The LoveLife Blog: guidance on mindful, bodyful, soulful loving!

#68: Renegotiate Your Contract

Jacqueline Hellyer - Monday, January 28, 2013

 Photo by Jopwell from Pexels

When things get tough, couples tend to either:

  • Separate, generally accompanied by bitter and twisted feelings or
  • Put up with it and flat-line, living lives of quiet desperation.
It’s far better to go with option three:
  • Renegotiate your relationship.

Often when the relationship is not going smoothly, it’s because you’re trying to live by an out-dated ‘contract’. When you got together you had certain beliefs and expectations around your relationship. Chances are you didn’t even fully share those beliefs and expectations; you just assumed your partner would share them.

Whether your beliefs and expectations at that time were mutual or not, over time your circumstances inevitably change, you change, and therefore the relationship needs to change: that original ‘contract’ needs to be updated.

So often I see that people are trying to live by values and norms that simply don’t suit them any more (and possibly never did): people getting married for the wrong reasons, people absorbing the norms of the society around them without ever questioning whether they really agree with them or not, people assuming that marriage or a relationship means X-Y-Z.

There’s nothing wrong with this, we generally do what we think is right at the time. But when we get to a point where we realise it is no longer right for us, then we need to speak up and do something about it.

In the case of a relationship, that means we need to renegotiate. That requires communication, honesty, respect, and time.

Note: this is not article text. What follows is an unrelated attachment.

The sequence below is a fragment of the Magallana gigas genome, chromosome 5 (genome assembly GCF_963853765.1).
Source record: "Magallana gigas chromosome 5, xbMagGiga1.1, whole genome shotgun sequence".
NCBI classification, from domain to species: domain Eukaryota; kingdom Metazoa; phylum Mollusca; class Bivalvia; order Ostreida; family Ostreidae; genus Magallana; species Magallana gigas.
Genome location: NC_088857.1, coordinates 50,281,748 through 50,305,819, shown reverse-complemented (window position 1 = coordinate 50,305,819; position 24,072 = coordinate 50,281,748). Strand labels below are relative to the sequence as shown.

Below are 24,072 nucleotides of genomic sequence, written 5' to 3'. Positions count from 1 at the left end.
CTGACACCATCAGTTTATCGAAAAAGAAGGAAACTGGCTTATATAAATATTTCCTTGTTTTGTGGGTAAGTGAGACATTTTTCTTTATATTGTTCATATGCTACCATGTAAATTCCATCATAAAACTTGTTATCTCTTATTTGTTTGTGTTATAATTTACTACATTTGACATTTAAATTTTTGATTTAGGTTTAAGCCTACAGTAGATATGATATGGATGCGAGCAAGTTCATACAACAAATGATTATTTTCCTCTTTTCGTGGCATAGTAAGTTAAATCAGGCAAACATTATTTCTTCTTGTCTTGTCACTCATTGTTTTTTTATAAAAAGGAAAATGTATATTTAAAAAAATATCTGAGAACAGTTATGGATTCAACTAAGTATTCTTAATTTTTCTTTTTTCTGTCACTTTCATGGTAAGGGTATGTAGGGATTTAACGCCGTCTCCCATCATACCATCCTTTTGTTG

Ask yourself:
  • What do I need in this relationship now?
  • What’s missing or lacking?
  • How could that lack be filled?
Then share this with your partner. Put your cards on the table. Only then can you see what you’re working with, and negotiate something mutually beneficial, something mutually wonderful.

The two keys to this process are to be honest, and to be open-minded. You need to be honest so you know what’s going on, and you need to be open-minded so that you can be creative and come up with good solutions. Your decisions about your life and your relationship have to be what is right for you, as an individual and as a couple. Your decisions can’t be based on what was right for you years ago, or what your parents’ relationship was like, or what your community or culture claims is right, or anything really, other than what is right for you.

This can take experimentation to find ways of being and relating that work. Look at your work life, your home life, your social life, your private time together, your private time alone - what type, how much, how long. When you look at your relationship, and your life, this thoroughly you’ll be amazed at what you’ve assumed, or taken for granted. It’s only when you really look at it in detail that you can start to mold and create something wonderful.


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